The number of causalities caused by COVID-19 is on a rise, this time it has claimed the 118 years old department store in the US- JC Penny.

J.C. Penny has become the largest retailer to file for chapter 11 bankruptcy in the US. Other retailers who surrendered to the fatal disease include Stage Stores and the luxury department store chains Neiman Marcus and the worst thing is that the list is going to go long.

Officials from the company said that it will be closing some of its stores in a phased manner following the bankruptcy and other details will be disclosed in the following weeks.

“The coronavirus pandemic has created unprecedented challenges for our families, our loved ones, our communities, and our country,” said Penney’s CEO Jill Soltau in a statement. “As a result, the American retail industry has experienced a profoundly different new reality, requiring J.C. Penney to make difficult decisions in running our business to protect the safety of our associates and customers and the future of our company. ”

However, the loss cannot be fully blamed on the pandemic. The company has been facing difficulties to survive the past many years. Its fashion and home offerings have failed to create a mark for themselves in the fast-changing retail environment. Moreover, the competition from specialty chains and discounters have given the company a hard time.

“This is a long, sad story,” said Ken Perkins, president of Retail Metrics, a retail research firm. “Penney offers no reason to shop there compared to its competitors, whether it’s Macy’s or T.J. Maxx or Walmart. How are they going to survive?”

The downward movement of the company is a result of many things that went wrong over the years. The company commenced in the year 1902 when James Cash Penny started a dry goods store in Kemmerer, Wyoming. The company witnessed huge success as it progressed over the years, expanding its stores and portfolio until the year 1990 when it gradually started facing tough competition in the market.

Furthermore, the first wave of its failure came along with the then CEO Ron Johnson. He cut the promotions drastically and brought in some hip brands leading to a profound loss of loyal customers. Consequently, sales dropped from $17. 3 billion during the fiscal year that ended in early 2012 to $13 billion a year later. J.C Penny could not bounce-back ever again.

Since then the company has undergone numerous management changes but nothing did wonders. The company based in Plano, Texas, has suffered five straight years of declining sales, which now stand at $11.2 billion. Its shares are trading at less than 20 cents, down from $1.26 a year ago, and from its all-time peak of $81 in 2006.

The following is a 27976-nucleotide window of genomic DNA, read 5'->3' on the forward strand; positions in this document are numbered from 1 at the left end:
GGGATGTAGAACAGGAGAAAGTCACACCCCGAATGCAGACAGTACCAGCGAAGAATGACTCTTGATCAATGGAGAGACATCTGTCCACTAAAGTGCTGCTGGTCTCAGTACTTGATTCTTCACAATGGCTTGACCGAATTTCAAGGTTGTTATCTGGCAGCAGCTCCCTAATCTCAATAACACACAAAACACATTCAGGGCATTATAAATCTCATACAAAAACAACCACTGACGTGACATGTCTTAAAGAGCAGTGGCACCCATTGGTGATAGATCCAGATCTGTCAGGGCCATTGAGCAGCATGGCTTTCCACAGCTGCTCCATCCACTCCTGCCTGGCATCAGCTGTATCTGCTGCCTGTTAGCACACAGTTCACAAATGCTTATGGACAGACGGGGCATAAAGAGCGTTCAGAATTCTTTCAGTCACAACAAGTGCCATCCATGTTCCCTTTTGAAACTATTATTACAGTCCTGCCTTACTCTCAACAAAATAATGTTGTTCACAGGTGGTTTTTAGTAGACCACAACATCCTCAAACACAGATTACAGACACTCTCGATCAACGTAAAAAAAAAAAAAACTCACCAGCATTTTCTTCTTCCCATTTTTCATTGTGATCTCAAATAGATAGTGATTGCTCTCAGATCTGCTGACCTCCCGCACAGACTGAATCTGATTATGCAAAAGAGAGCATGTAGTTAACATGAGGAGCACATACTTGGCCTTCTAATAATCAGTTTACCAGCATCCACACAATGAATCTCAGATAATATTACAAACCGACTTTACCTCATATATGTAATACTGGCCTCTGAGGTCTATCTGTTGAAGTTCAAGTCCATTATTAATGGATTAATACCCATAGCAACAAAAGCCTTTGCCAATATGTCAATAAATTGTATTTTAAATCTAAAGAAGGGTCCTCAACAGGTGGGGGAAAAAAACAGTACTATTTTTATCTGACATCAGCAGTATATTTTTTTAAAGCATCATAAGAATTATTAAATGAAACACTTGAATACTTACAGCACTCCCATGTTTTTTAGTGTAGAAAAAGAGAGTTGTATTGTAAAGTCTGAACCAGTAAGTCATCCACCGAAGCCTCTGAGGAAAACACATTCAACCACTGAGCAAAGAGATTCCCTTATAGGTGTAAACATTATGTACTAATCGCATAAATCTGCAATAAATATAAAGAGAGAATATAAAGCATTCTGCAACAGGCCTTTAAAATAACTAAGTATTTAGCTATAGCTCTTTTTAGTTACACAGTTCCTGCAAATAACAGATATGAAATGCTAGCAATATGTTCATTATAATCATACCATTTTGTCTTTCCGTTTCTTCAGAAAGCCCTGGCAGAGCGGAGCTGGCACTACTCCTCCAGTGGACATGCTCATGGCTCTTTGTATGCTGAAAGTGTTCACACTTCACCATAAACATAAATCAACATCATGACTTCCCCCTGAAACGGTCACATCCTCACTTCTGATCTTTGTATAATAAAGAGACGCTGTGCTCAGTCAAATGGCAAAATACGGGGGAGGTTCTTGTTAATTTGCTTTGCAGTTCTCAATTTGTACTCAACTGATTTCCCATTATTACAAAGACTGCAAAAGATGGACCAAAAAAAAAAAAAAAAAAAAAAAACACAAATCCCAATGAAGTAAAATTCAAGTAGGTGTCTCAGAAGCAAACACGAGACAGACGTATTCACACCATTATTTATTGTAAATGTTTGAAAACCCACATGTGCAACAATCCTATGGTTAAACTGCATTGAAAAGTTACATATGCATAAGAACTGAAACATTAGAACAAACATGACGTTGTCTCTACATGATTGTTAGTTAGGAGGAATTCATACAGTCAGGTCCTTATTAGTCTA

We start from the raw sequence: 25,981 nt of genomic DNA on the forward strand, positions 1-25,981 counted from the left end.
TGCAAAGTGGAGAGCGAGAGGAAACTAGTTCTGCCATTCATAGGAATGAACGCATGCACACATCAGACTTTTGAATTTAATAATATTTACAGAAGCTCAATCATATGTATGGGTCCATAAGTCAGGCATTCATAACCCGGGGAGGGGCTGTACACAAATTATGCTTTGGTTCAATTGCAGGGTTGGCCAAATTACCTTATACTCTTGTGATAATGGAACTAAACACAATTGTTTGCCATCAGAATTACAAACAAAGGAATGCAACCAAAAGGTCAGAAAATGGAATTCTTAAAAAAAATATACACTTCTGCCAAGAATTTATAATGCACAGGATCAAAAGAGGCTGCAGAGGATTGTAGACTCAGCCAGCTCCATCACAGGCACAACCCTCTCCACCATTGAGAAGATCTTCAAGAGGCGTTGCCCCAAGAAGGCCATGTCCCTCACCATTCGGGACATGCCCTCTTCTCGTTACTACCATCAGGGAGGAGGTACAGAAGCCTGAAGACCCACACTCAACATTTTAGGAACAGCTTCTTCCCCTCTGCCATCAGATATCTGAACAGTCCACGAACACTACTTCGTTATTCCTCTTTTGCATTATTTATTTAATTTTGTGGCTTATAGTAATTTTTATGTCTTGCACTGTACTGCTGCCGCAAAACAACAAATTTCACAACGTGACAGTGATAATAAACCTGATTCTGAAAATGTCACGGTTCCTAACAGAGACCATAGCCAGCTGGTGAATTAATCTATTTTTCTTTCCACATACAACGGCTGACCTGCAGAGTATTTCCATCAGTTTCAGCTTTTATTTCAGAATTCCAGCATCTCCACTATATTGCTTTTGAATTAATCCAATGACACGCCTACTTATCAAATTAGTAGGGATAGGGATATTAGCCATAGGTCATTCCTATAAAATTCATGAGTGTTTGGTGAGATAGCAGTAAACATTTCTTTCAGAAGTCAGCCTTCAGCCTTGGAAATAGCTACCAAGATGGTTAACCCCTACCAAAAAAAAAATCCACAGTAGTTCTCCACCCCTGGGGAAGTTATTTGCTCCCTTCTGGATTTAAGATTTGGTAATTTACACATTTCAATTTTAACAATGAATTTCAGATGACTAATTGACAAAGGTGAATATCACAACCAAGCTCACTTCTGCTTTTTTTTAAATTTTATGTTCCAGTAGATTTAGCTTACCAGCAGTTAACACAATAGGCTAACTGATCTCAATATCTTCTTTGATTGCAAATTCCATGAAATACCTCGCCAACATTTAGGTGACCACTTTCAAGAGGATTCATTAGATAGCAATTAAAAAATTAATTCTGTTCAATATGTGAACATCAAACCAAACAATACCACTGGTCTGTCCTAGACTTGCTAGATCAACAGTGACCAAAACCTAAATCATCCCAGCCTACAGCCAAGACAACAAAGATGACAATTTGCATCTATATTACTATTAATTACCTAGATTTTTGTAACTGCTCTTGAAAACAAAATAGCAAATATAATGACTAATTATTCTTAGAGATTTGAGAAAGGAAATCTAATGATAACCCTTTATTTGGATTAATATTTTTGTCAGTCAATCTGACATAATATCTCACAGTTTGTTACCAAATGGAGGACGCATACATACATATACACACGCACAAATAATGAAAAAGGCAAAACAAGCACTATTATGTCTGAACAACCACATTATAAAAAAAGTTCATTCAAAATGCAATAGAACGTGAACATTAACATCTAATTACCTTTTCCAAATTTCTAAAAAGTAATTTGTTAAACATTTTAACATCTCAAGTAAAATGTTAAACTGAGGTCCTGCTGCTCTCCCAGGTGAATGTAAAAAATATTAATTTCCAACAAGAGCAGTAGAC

However, as Soltau entered the company, she has acted swiftly since her joining in October 2018. She jettisoned major appliances from the store that were weighing down operating profits. She reversed the strategy of her predecessor, Marvin Ellison, who brought appliances to the showroom floor after a 30-year absence in an attempt to capitalize on the troubles of ailing Sears. She, instead, shifted the company’s focus to women and home-furnishing goods, that previously had a huge share in the company’s sale.

Unfortunately, even after the innumerable measures taken by the company; the sales still remain weak. For the fiscal fourth quarter ended Feb. 1, sales at stores opened at least a year dropped 4.7 adjusted for the exit of appliances. Profits were down 64%.

Now, the coronavirus pandemic has worsened the retailer’s situation. The lower to middle-income group people, that the company targets, is worst affected by the crisis owing to the job losses. This means that customers would be rational at spending and prefer discounted items. Furthermore, the growing inclination towards online formats has also brought a huge challenge in front of the retailer. In fact, Green Street Advisors, a real estate research firm, predicted in a report last month that more than 50% of all mall-based department stores will close by the end of 2021. It expects that Penney will eventually liquidate its business, noting that a smaller company won’t solve its main problems.

However, Penny is not the only one. Many other department stores stand at stakes today. Sears has drastically reduced its store count after being bought by hedge fund billionaire and its former chairman Eddie Lampert in bankruptcy in 2019. Barneys, New York shut its operations earlier this year and Bon-Ton Stores went out of business in 2018.

Despite all this Penny is optimistic and said that it has $500 million in cash on hand and has received commitments of $900 million in financing to help it operate during the restructuring process. It said that it will be looking at different options, including the sale of the company. The company is optimistic that the restructuring would reduce several billion dollars of its debt and provide more options to find a way out from this financial crisis. Penney added.



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